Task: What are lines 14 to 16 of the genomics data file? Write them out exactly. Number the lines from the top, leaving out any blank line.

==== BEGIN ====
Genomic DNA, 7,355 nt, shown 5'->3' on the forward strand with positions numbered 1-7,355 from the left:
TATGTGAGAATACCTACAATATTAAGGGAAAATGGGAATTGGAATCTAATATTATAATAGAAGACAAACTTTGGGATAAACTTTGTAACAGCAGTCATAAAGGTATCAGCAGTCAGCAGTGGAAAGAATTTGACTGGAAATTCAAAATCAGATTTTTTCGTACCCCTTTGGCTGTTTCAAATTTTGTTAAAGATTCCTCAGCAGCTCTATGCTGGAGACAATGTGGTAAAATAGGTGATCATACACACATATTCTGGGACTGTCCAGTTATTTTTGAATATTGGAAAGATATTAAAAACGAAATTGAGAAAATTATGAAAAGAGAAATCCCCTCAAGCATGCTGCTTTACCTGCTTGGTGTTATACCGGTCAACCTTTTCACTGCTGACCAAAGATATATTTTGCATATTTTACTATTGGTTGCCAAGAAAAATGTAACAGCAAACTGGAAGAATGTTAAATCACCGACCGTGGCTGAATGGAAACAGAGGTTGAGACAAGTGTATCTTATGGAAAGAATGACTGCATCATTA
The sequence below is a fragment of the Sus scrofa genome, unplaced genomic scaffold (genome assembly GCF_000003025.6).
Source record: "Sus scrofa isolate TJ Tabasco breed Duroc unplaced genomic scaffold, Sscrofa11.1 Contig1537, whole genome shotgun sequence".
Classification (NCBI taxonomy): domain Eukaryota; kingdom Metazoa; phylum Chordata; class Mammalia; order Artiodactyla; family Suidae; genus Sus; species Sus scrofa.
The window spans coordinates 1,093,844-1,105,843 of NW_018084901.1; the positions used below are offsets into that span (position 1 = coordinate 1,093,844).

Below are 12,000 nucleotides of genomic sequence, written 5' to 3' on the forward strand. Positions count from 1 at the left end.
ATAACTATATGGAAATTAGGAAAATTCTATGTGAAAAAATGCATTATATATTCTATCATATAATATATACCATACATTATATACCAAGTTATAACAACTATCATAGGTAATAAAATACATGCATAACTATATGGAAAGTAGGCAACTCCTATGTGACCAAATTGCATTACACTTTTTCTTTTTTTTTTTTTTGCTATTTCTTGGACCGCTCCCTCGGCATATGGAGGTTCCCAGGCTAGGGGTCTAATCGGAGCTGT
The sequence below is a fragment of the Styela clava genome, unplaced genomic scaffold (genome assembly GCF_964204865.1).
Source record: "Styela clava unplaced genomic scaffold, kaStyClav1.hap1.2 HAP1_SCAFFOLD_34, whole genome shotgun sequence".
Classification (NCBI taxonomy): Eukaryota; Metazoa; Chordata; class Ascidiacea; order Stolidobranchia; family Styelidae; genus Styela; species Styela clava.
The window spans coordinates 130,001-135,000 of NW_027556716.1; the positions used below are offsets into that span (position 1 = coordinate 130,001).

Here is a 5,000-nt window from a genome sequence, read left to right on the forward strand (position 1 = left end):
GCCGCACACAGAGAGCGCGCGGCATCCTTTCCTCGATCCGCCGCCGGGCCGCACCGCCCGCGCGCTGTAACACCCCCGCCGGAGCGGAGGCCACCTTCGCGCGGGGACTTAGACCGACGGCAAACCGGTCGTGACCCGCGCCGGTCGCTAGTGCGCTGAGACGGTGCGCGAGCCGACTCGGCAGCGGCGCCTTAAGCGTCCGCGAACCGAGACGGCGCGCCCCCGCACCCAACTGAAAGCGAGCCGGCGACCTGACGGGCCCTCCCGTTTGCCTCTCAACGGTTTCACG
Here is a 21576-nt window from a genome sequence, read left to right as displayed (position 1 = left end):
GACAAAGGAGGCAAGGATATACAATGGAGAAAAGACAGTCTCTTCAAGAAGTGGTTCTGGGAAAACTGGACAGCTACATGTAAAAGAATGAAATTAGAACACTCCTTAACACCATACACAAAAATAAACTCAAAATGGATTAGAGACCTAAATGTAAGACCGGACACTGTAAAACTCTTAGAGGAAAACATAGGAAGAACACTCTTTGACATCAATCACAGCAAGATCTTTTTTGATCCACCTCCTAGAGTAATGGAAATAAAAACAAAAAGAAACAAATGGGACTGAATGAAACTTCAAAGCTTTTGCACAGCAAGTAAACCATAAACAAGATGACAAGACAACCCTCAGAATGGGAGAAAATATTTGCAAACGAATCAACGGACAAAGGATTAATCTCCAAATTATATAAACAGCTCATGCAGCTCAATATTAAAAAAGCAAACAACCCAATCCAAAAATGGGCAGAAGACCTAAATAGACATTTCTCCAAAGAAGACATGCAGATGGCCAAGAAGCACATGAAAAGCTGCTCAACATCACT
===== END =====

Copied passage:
GCCGCACACAGAGAGCGCGCGGCATCCTTTCCTCGATCCGCCGCCGGGCCGCACCGCCCGCGCGCTGTAACACCCCCGCCGGAGCGGAGGCCACCTTCGCGCGGGGACTTAGACCGACGGCAAACCGGTCGTGACCCGCGCCGGTCGCTAGTGCGCTGAGACGGTGCGCGAGCCGACTCGGCAGCGGCGCCTTAAGCGTCCGCGAACCGAGACGGCGCGCCCCCGCACCCAACTGAAAGCGAGCCGGCGACCTGACGGGCCCTCCCGTTTGCCTCTCAACGGTTTCACG
Here is a 21576-nt window from a genome sequence, read left to right as displayed (position 1 = left end):
GACAAAGGAGGCAAGGATATACAATGGAGAAAAGACAGTCTCTTCAAGAAGTGGTTCTGGGAAAACTGGACAGCTACATGTAAAAGAATGAAATTAGAACACTCCTTAACACCATACACAAAAATAAACTCAAAATGGATTAGAGACCTAAATGTAAGACCGGACACTGTAAAACTCTTAGAGGAAAACATAGGAAGAACACTCTTTGACATCAATCACAGCAAGATCTTTTTTGATCCACCTCCTAGAGTAATGGAAATAAAAACAAAAAGAAACAAATGGGACTGAATGAAACTTCAAAGCTTTTGCACAGCAAGTAAACCATAAACAAGATGACAAGACAACCCTCAGAATGGGAGAAAATATTTGCAAACGAATCAACGGACAAAGGATTAATCTCCAAATTATATAAACAGCTCATGCAGCTCAATATTAAAAAAGCAAACAACCCAATCCAAAAATGGGCAGAAGACCTAAATAGACATTTCTCCAAAGAAGACATGCAGATGGCCAAGAAGCACATGAAAAGCTGCTCAACATCACT